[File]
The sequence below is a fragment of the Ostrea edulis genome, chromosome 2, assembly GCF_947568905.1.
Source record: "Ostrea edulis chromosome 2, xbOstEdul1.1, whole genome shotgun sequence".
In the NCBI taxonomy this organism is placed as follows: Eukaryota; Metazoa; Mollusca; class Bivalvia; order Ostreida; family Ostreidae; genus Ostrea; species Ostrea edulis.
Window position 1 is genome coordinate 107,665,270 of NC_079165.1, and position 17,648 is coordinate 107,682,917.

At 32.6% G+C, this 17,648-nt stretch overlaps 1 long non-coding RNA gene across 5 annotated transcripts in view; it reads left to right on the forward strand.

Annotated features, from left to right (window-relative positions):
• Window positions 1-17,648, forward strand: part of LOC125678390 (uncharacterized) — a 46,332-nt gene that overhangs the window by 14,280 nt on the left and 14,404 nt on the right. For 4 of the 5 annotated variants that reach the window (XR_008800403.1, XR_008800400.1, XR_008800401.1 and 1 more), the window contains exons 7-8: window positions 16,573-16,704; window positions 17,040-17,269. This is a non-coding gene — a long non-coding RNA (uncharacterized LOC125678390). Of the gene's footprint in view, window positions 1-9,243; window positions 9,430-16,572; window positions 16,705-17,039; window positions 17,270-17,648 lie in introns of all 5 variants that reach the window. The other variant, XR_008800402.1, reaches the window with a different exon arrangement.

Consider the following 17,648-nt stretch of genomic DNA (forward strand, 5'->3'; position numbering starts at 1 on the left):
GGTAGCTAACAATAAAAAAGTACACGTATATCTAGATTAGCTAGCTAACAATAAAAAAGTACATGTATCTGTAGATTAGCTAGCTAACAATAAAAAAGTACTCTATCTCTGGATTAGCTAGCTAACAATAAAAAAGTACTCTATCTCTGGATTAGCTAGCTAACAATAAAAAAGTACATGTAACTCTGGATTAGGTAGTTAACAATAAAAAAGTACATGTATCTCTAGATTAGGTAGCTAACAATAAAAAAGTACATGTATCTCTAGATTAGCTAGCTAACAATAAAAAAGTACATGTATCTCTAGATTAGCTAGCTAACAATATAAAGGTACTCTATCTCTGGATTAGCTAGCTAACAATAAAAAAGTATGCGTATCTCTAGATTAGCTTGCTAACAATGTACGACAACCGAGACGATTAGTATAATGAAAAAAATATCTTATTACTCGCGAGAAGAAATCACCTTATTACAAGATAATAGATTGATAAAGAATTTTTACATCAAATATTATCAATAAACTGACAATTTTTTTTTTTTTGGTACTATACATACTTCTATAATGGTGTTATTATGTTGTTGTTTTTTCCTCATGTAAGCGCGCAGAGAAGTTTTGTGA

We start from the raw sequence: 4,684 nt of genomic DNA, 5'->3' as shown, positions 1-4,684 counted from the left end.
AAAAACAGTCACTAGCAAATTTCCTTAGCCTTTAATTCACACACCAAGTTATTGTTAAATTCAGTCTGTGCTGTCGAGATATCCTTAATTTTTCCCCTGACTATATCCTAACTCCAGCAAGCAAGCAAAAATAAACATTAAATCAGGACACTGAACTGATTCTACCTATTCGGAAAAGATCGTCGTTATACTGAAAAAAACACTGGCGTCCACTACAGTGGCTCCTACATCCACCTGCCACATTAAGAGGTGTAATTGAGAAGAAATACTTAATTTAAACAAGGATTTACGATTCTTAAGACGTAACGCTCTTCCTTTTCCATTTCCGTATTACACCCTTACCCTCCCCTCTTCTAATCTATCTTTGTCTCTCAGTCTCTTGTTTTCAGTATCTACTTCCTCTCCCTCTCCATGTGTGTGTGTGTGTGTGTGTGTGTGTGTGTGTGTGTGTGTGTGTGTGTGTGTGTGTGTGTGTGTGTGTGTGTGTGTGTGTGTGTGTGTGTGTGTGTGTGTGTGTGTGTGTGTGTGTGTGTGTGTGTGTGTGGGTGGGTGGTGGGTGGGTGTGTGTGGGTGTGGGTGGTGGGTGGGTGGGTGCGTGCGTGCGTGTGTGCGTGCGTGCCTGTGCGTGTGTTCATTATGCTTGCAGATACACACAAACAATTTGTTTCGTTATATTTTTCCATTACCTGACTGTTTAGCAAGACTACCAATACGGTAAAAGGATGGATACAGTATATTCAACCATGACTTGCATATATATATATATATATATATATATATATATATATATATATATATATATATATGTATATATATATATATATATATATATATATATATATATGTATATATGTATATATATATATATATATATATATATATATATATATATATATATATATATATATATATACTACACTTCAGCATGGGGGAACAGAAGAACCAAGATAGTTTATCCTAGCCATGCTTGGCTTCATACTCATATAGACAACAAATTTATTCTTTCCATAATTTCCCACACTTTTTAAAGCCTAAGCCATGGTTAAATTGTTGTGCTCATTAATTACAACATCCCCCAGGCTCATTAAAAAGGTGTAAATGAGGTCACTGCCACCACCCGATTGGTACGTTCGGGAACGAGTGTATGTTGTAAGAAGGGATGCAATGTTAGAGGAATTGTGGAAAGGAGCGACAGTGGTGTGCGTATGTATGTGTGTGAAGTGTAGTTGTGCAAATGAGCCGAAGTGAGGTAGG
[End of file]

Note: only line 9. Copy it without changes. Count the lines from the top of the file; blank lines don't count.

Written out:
GGTAGCTAACAATAAAAAAGTACACGTATATCTAGATTAGCTAGCTAACAATAAAAAAGTACATGTATCTGTAGATTAGCTAGCTAACAATAAAAAAGTACTCTATCTCTGGATTAGCTAGCTAACAATAAAAAAGTACTCTATCTCTGGATTAGCTAGCTAACAATAAAAAAGTACATGTAACTCTGGATTAGGTAGTTAACAATAAAAAAGTACATGTATCTCTAGATTAGGTAGCTAACAATAAAAAAGTACATGTATCTCTAGATTAGCTAGCTAACAATAAAAAAGTACATGTATCTCTAGATTAGCTAGCTAACAATATAAAGGTACTCTATCTCTGGATTAGCTAGCTAACAATAAAAAAGTATGCGTATCTCTAGATTAGCTTGCTAACAATGTACGACAACCGAGACGATTAGTATAATGAAAAAAATATCTTATTACTCGCGAGAAGAAATCACCTTATTACAAGATAATAGATTGATAAAGAATTTTTACATCAAATATTATCAATAAACTGACAATTTTTTTTTTTTTGGTACTATACATACTTCTATAATGGTGTTATTATGTTGTTGTTTTTTCCTCATGTAAGCGCGCAGAGAAGTTTTGTGA